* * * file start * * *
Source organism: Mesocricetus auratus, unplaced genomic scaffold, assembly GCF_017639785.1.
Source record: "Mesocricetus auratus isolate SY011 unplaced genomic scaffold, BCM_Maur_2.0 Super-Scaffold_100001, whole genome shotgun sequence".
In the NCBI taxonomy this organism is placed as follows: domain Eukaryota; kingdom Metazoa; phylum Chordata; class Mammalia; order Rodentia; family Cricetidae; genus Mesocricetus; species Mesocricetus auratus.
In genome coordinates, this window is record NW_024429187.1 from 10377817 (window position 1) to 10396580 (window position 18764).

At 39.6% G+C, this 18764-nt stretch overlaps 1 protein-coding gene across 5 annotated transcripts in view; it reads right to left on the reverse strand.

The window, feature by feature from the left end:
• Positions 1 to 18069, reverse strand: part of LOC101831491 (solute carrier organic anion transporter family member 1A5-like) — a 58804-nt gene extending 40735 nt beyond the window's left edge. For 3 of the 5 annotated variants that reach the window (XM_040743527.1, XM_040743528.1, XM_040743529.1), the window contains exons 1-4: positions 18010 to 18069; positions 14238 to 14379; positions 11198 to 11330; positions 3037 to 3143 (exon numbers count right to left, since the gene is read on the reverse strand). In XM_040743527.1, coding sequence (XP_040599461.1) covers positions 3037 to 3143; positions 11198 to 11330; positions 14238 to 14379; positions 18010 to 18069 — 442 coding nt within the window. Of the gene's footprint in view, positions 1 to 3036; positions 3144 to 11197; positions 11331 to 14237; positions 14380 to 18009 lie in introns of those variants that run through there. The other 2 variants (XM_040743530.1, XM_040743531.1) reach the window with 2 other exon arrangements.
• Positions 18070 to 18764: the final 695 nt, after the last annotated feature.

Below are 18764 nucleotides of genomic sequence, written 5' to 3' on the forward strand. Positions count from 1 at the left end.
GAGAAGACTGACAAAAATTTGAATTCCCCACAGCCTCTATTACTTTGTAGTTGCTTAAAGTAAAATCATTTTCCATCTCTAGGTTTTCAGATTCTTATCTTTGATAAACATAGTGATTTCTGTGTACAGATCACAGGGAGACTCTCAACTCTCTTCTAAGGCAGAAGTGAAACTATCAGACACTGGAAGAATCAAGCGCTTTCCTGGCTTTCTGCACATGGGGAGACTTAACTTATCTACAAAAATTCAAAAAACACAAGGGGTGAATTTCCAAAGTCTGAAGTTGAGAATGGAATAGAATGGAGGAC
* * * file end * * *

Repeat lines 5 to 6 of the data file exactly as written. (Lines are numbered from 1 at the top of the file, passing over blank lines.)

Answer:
At 39.6% G+C, this 18764-nt stretch overlaps 1 protein-coding gene across 5 annotated transcripts in view; it reads right to left on the reverse strand.

The window, feature by feature from the left end: